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Who Gets a Plus One?

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Niki Marie Photography

You’ve settled in from a long day at work. Had a great dinner, did your work-out for the day (cuz that’s what you do now), and are ready to burrow in on the couch with a glass of wine and are ready to start your…GUEST LIST!! Woot Woot!! So exciting. So your mom is writing out your family members so you’re covered there. Let’s see, so there’s Abbey from grade school, Alex from high school, Alicia, Monica, Lauren, Alexa, and Jane from sorority, Tess and Lena from work…and the list goes on. You think you’re done, you do a victory scroll through Facebook just to make sure you didn’t miss anyone and your count for just friends is already at…wait a minute, that can’t be right. It’s already at 140 FOR JUST YOUR FRIENDS! You call your mom to see where her count is at and she says 80 and then you look over at your person with a scared look in your eye and see where his list is at…he says around 175 for friends and family. Quick math brings you to just under 400. You shudder at that thought and start brainstorming what you can do to fix this. Then it hits you! You included a plus one for all your friends! You ask your fiancée and he did the same thing. Okay so you can work with that. Because when it comes down to it, not everyone needs a plus one. How many weddings did you attend that you didn’t automatically get to bring a person with you? So how do you decide who gets one and who doesn’t and how do you get that idea across to people? Read on dear, just read on…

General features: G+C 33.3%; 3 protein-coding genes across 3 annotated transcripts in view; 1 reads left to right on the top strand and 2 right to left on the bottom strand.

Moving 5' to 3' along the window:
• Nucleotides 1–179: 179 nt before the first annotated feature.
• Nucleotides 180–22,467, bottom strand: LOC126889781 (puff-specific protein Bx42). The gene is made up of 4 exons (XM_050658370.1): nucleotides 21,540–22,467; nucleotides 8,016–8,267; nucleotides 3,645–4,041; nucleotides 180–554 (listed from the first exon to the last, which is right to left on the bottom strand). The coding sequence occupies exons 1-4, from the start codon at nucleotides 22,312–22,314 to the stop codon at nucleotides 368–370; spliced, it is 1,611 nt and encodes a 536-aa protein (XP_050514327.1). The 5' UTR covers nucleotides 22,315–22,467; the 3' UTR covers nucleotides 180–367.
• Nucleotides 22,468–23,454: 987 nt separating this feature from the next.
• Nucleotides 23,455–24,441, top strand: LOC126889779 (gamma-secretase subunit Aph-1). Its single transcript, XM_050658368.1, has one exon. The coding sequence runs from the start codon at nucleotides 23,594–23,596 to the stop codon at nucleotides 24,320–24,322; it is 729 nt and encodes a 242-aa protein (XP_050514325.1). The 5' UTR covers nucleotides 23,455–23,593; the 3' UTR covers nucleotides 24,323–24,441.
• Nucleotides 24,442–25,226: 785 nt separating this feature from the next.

Who should get to bring a plus one when trying to cut the guest list?

Yes, in a perfect world of unlimited budgets and venue space, everyone would have a plus one and you’d be partying with your 500 closest families and friends. However, that isn’t realistic for everyone. Who should get to bring a plus one makes sense…we’re talking anyone who’s already married, other engaged couples, and live-in partners are good parameters to start with. You wanna stay away from vague terms like, those in “serious relationships” or they’ve “been together awhile.” Your idea of a “serious relationship” may be different from your friend Sally’s idea and conflict may come up. Avoid that speculation by making the parameters be things that friends and family can’t argue with.


How do we let guests know the deal?

The wording on the invitation should be very clear. If your cousin doesn’t get to invite her shiny new boyfriend, don’t address it “Miss Melonie Brown and Guest.”  If Miss Melonie still RSVPs for 2 people, what to do then? Well, put on your big girl panties, make the phone call, and tell her unfortunately there just isn’t room in the budget for everyone to have a plus one. It’s not rude to correct a guest if they assume they can bring someone. It is rude to un-invite someone if you screwed up the wording on the invitation. Consistency is key here. If your guidelines for plus ones are married, engaged, or living together, Melonie can’t really argue too much with that and should be okay. But if you let Joe bring his new girlfriend just because you really like her and think they will end up together, that’s a slippery slope and can lead to a lot of hurt feelings. And let’s face it, you don’t really need that stress leading up to your wedding.

So did that help? Let’s see your 400 is now shaved down to a respectable 250 to invite. That’s in your budget and still works for your venue size! You’ve earned yourself another glass of wine and maybe even some chocolate 🙂

Soul & Grain Photography

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